NEW YORK — American European Travel's nine-day ancient Turkey tour looked like the perfect birthday gift for David Olson's wife, Barbara. With stops in Istanbul, Ephesus and Pamukkale, it fulfilled a lifelong dream of visiting the old Ottoman Empire.
The Olsons learned about the trip through a brochure in The Washington Post. The AET insert bore the newspaper's logo, so they assumed that The Post endorsed the tour and would stand behind it if something went wrong.
And then, something went wrong.
Just a few days before their departure, the couple received an apologetic email from the tour operator, explaining that it had encountered "unexpected software problems" that had caused it to overbook flights with its preferred airline. Their Turkey trip had been canceled. AET offered them a new tour or a full refund - a refund that, in their case and several others, took far longer than expected to arrive.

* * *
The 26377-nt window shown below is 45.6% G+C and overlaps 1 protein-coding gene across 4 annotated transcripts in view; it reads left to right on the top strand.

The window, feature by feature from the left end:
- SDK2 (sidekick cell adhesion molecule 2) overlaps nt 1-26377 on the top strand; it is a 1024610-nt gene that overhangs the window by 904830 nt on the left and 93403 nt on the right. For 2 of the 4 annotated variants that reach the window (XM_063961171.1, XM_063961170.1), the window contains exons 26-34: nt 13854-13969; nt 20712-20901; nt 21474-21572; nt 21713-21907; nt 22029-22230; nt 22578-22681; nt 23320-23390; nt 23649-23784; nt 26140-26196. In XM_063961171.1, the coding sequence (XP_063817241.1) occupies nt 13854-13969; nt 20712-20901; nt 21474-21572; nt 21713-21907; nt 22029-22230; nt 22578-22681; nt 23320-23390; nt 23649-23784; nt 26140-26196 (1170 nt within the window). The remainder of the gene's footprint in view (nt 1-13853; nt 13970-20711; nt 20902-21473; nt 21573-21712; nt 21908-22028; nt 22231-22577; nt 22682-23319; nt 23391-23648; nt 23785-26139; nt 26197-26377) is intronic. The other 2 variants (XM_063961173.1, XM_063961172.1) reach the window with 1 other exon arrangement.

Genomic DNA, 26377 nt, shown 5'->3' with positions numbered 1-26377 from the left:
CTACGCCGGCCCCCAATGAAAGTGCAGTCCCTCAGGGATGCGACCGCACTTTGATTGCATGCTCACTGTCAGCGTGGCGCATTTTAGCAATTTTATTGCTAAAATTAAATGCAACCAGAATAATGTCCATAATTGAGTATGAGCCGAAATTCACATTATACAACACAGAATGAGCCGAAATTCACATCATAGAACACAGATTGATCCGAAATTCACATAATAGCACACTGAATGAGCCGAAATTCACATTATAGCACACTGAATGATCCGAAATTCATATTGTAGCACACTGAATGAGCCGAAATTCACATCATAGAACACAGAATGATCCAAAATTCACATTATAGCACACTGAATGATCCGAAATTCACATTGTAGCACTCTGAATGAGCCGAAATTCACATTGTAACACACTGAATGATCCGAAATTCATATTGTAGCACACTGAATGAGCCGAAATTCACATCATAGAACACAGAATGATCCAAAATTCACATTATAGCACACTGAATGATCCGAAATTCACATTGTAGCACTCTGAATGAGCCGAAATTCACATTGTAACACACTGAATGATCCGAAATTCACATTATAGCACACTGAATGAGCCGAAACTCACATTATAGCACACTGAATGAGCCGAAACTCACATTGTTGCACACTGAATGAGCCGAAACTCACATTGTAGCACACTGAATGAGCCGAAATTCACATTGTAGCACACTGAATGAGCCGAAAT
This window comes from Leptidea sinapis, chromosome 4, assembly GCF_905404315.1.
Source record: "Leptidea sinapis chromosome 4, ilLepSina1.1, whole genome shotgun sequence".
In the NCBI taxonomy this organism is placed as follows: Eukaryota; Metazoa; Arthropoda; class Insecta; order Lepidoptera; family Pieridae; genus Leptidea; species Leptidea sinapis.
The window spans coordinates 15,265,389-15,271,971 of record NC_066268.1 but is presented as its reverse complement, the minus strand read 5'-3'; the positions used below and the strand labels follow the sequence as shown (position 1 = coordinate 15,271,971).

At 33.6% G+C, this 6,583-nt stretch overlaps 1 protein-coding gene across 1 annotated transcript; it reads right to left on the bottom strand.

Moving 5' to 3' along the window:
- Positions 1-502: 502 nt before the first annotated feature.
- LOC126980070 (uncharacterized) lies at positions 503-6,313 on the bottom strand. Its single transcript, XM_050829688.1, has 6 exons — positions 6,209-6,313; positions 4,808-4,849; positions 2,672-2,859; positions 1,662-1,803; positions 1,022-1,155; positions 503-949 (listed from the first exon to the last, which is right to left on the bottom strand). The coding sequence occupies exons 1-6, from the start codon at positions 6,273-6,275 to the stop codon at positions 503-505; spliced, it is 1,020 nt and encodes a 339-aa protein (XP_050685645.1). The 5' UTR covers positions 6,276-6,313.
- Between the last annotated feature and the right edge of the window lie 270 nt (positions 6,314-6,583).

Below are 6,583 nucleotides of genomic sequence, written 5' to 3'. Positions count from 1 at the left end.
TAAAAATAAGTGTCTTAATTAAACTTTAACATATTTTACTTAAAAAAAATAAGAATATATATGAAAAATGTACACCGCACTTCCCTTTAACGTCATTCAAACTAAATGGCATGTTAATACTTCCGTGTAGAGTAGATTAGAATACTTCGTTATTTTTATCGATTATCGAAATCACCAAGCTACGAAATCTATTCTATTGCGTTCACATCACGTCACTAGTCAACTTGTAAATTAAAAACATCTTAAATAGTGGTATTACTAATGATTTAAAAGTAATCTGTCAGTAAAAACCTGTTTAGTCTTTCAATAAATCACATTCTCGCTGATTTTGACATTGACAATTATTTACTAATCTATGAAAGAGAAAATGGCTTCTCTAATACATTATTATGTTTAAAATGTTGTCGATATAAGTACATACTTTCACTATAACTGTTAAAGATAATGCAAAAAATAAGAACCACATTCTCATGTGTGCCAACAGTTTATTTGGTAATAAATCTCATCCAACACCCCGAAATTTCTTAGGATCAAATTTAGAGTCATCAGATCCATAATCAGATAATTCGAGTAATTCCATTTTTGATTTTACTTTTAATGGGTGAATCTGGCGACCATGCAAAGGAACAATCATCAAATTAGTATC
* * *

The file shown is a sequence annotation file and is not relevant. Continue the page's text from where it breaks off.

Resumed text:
This incident and others like it underscore the importance of researching a tour before booking and knowing who will help if things go sideways, as they sometimes do.
A cursory online search might have sent up a few red flags. The Better Business Bureau says that it's reviewing AET's rating after receiving "numerous complaints." A lengthy thread on the online review site TripAdvisor, where some of the content had mysteriously been deleted, might have raised eyebrows. And a posting on a popular forum for frequent fliers from 2012 asked, "Is this a scam?"
Ala German, an AET spokeswoman, said that the company exercises "no influence" over its online reviews. "We totally understand that a customer who is unsatisfied about a situation starts working on a way to be heard," she added. But she pointed out that there were also many positive comments about the company.